Dennis Bidwell and Gaming the System

 


Will Meyer

Recently, The Shoestring published an in depth history of Mayor Narkewicz’s so called Work Group on Panhandling. Shoestring co-editor Jules Marsh dug through countless Youtube clips and minutes that documented obscure city council committee meetings in order to piece together what public knowledge is available about the secretive group. The work group — which includes members of the police department, service organizations, and the chamber of commerce, but not people who panhandle — will likely recommend policy that will affect Northampton’s poorest and most vulnerable residents.

One of the quotes from Ward 2 city councilor Dennis Bidwell, unearthed in Gimma’s research, is quite disturbing. When discussing those who engage in panhandling (or ask for money on the street), Bidwell went to great lengths to distinguish between those who are deserving and those who are undeserving. In a May 15th, 2017, Committee on Community Resources meeting [see video clip here], when Bidwell was reporting to the city council sub-committee on the work group’s progress, he claimed that certain panhandlers are “gaming the system.” Here is the quote in full:

One common ingredient in what everyone [members of the Work Group on Panhandling] has had to say is that there is a desire to distinguish between folks who are in need of services and who are worthy of the community’s compassion and assistance in the variety of forms in which we express it, and there are folks who, totally legally within their rights, are nevertheless kind of gaming the system by coming into town representing themselves as either a veteran when they are not, or as homeless when they are not, or expecting a child when they are not. They are totally within their rights to do so, but there is a sense that they are kind of gaming the system and are here just to take advantage of the good will of people who really want to support the folks who are in need. So figuring that out, if there is a way to really focus the community’s compassion and services and dollars on truly needy and at risk populations as opposed to the folks who are kinda gaming the system. I think there is a desire to figure out a way to do that.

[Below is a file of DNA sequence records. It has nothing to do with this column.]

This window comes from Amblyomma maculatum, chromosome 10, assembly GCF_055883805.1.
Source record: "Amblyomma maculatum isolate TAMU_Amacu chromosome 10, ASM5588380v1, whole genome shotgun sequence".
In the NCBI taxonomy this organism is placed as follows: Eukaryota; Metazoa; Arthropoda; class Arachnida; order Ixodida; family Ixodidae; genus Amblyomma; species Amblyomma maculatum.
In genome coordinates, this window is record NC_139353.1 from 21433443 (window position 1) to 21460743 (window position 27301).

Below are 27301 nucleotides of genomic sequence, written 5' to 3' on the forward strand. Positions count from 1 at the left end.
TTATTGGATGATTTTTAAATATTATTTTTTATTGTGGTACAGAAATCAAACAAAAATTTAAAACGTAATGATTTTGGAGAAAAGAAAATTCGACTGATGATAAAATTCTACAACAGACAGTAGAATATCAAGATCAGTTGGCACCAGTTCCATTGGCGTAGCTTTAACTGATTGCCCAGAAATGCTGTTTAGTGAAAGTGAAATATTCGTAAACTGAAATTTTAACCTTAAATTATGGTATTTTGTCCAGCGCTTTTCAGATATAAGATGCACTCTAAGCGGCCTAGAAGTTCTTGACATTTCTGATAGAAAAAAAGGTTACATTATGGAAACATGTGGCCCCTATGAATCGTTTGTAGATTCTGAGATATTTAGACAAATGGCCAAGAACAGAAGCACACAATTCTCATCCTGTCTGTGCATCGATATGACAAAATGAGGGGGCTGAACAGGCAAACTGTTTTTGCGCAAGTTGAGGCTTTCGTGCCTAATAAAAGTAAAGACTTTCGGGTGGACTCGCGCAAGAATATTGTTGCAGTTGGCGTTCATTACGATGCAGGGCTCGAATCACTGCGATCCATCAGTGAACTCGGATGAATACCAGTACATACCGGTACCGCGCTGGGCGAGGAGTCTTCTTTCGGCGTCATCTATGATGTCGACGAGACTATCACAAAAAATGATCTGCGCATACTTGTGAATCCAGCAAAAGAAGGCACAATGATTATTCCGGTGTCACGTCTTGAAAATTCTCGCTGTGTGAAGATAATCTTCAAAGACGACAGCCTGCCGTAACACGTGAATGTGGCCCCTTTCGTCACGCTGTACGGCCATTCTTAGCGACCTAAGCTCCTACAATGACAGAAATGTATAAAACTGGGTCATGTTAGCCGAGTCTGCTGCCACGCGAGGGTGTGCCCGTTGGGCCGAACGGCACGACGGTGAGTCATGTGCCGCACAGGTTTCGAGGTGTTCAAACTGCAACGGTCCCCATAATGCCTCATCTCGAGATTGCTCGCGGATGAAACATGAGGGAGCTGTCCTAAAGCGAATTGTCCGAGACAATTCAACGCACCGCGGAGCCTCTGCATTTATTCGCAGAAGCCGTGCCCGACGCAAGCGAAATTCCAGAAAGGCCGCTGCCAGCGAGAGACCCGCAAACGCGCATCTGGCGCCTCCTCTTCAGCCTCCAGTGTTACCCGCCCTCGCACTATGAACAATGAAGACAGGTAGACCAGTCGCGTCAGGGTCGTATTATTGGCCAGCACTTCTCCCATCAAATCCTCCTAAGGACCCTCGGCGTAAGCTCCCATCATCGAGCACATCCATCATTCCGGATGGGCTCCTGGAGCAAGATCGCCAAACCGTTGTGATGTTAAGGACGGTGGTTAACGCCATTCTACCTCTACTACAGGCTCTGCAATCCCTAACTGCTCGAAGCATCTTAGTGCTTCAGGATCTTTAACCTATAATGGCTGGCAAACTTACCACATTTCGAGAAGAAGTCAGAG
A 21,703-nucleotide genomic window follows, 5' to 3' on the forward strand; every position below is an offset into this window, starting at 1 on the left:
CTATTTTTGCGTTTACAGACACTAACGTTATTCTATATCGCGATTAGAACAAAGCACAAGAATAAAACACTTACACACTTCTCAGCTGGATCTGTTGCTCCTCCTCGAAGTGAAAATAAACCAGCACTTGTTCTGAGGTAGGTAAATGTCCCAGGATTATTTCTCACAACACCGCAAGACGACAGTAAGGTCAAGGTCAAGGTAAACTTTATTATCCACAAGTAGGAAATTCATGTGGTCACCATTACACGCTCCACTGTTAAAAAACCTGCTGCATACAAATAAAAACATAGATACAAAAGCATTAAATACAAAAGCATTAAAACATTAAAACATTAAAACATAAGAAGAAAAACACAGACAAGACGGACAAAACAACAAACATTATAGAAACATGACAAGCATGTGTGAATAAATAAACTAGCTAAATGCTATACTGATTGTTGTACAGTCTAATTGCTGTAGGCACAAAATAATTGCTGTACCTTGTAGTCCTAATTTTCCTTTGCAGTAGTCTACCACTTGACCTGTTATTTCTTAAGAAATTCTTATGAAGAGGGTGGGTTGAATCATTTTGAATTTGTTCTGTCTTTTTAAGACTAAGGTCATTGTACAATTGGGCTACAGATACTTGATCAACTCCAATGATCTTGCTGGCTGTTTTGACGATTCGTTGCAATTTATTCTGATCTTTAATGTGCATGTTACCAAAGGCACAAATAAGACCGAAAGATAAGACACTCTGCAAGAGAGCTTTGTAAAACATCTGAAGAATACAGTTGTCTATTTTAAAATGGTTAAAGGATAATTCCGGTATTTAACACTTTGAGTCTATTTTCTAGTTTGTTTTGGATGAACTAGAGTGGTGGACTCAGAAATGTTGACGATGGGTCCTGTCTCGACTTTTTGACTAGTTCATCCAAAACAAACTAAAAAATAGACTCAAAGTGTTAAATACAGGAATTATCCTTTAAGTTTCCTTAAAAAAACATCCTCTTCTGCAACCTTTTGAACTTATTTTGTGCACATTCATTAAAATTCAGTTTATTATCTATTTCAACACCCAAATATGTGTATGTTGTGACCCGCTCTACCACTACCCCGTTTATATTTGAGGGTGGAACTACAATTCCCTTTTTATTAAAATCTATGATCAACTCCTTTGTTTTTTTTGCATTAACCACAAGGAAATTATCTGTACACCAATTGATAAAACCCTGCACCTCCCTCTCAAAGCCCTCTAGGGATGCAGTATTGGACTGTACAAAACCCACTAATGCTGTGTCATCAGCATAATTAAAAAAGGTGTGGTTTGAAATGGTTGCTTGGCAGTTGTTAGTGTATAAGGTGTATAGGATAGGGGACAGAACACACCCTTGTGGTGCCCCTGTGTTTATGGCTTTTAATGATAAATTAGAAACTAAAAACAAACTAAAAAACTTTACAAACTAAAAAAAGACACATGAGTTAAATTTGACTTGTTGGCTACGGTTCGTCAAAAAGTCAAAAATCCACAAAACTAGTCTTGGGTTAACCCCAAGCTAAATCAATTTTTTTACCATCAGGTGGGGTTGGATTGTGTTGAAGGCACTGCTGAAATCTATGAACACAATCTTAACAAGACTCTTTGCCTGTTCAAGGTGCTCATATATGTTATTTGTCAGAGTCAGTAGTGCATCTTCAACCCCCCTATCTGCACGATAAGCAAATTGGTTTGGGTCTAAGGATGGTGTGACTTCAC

As soon as Bidwell finished, Councilor Alisa Klein quickly interjected that rich white men and corporations are gaming the system a lot more than anyone who may be misrepresenting them-self on Main St., and said that she took offense to his comments.

When I watched the clip and read the quote, I couldn’t help but think of Bidwell’s career as a consultant in the obscure field known as real estate philanthropy. “What is a real estate philanthropy consultant?”, you may ask. Bidwell’s job is to help individuals and institutions donate surplus real-estate to charities or other entities with tax-exempt status. Councilor Bidwell runs a firm called Bidwell Advisors that assists often wealthy donors in gifting property.